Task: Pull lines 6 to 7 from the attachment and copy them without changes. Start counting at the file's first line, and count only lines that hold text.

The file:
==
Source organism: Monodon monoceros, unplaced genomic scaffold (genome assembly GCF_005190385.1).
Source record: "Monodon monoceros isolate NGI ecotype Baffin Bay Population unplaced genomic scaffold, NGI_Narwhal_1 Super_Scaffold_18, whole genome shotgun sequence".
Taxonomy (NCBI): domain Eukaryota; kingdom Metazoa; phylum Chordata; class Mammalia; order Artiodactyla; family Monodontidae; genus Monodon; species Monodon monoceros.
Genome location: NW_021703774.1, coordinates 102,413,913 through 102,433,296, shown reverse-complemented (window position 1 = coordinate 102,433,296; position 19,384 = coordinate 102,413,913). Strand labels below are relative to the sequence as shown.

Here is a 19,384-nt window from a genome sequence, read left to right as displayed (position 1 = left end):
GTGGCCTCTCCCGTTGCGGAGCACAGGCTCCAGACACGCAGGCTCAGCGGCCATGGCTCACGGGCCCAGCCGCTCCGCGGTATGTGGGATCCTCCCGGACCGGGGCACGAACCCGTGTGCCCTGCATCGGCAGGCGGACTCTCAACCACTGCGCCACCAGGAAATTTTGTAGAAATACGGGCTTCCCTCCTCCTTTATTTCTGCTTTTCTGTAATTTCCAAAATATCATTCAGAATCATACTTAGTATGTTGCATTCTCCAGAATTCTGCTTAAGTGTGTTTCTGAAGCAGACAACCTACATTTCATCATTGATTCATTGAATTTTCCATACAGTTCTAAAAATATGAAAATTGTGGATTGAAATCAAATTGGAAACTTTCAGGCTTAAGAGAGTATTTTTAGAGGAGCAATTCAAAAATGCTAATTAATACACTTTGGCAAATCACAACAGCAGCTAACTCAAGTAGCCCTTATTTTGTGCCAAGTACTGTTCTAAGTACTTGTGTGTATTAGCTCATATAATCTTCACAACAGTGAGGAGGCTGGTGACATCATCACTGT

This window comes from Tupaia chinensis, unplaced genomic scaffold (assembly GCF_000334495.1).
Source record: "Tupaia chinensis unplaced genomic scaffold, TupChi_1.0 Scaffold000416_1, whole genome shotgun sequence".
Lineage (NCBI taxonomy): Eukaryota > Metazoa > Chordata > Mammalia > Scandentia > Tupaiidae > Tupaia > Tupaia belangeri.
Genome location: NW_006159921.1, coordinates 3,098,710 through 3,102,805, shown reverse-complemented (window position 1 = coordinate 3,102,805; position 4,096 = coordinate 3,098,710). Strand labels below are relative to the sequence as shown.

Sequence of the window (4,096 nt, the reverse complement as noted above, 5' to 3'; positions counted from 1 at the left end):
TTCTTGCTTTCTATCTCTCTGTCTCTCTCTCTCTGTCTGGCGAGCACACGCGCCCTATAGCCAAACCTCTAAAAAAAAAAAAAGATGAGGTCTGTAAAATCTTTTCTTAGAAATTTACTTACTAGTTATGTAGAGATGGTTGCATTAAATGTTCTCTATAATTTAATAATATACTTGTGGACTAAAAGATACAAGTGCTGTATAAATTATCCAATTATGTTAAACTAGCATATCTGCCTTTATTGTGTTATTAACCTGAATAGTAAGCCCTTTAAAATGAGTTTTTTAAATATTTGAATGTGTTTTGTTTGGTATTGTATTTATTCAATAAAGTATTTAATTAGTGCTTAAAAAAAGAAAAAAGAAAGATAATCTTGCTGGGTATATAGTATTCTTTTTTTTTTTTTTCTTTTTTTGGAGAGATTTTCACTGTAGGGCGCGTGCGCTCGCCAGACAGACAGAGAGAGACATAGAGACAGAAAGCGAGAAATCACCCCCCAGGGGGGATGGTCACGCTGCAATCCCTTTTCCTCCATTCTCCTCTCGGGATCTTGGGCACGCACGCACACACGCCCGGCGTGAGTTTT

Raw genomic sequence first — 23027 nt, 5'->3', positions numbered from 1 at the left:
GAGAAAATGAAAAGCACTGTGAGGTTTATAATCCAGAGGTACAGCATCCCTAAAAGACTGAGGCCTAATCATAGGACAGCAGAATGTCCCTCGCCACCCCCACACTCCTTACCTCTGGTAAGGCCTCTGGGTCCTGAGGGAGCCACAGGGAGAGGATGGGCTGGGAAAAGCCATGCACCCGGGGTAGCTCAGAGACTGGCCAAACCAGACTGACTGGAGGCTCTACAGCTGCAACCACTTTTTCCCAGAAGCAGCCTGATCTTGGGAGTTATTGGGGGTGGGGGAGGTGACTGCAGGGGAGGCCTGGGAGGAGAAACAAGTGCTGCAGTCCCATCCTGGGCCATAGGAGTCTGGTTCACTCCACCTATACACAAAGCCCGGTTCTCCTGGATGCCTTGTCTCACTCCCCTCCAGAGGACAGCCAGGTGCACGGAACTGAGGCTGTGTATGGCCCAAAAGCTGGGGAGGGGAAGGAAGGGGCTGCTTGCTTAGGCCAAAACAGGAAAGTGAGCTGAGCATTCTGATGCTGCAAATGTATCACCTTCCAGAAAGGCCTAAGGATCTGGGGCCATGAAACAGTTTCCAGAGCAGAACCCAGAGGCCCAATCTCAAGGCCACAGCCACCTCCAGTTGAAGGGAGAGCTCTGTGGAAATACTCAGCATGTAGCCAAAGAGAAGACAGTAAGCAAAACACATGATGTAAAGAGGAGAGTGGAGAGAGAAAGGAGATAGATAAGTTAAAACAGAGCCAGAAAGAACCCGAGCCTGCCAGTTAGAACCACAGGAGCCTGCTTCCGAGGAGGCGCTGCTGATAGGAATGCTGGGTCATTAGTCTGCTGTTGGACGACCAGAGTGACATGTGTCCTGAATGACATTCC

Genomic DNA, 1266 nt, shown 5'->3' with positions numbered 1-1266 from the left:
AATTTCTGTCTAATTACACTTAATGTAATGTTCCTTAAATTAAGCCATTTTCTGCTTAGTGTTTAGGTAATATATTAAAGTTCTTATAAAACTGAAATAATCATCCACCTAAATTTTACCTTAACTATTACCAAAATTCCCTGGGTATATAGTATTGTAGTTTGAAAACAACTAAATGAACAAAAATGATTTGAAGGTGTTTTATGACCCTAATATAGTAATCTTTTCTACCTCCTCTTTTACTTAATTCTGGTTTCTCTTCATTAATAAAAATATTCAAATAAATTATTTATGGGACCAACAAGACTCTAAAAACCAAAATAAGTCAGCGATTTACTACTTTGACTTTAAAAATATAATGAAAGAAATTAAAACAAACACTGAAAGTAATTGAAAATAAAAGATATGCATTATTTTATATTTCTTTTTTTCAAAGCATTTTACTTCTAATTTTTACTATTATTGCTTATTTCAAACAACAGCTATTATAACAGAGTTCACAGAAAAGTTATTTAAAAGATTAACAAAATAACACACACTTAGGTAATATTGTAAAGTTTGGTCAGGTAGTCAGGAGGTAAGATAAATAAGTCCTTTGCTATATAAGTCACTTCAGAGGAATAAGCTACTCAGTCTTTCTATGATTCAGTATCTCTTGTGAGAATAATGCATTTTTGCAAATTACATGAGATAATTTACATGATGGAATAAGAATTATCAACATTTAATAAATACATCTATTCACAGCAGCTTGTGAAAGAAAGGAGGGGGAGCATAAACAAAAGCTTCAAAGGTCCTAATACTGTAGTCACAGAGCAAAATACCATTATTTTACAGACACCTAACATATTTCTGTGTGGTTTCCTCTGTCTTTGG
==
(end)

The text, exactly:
GTGGCCTCTCCCGTTGCGGAGCACAGGCTCCAGACACGCAGGCTCAGCGGCCATGGCTCACGGGCCCAGCCGCTCCGCGGTATGTGGGATCCTCCCGGACCGGGGCACGAACCCGTGTGCCCTGCATCGGCAGGCGGACTCTCAACCACTGCGCCACCAGGAAATTTTGTAGAAATACGGGCTTCCCTCCTCCTTTATTTCTGCTTTTCTGTAATTTCCAAAATATCATTCAGAATCATACTTAGTATGTTGCATTCTCCAGAATTCTGCTTAAGTGTGTTTCTGAAGCAGACAACCTACATTTCATCATTGATTCATTGAATTTTCCATACAGTTCTAAAAATATGAAAATTGTGGATTGAAATCAAATTGGAAACTTTCAGGCTTAAGAGAGTATTTTTAGAGGAGCAATTCAAAAATGCTAATTAATACACTTTGGCAAATCACAACAGCAGCTAACTCAAGTAGCCCTTATTTTGTGCCAAGTACTGTTCTAAGTACTTGTGTGTATTAGCTCATATAATCTTCACAACAGTGAGGAGGCTGGTGACATCATCACTGT

This window comes from Tupaia chinensis, unplaced genomic scaffold (assembly GCF_000334495.1).